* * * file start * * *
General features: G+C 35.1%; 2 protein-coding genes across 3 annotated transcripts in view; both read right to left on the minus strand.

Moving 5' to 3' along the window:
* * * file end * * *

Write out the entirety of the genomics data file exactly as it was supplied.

General features: G+C 35.1%; 2 protein-coding genes across 3 annotated transcripts in view; both read right to left on the minus strand.

Moving 5' to 3' along the window: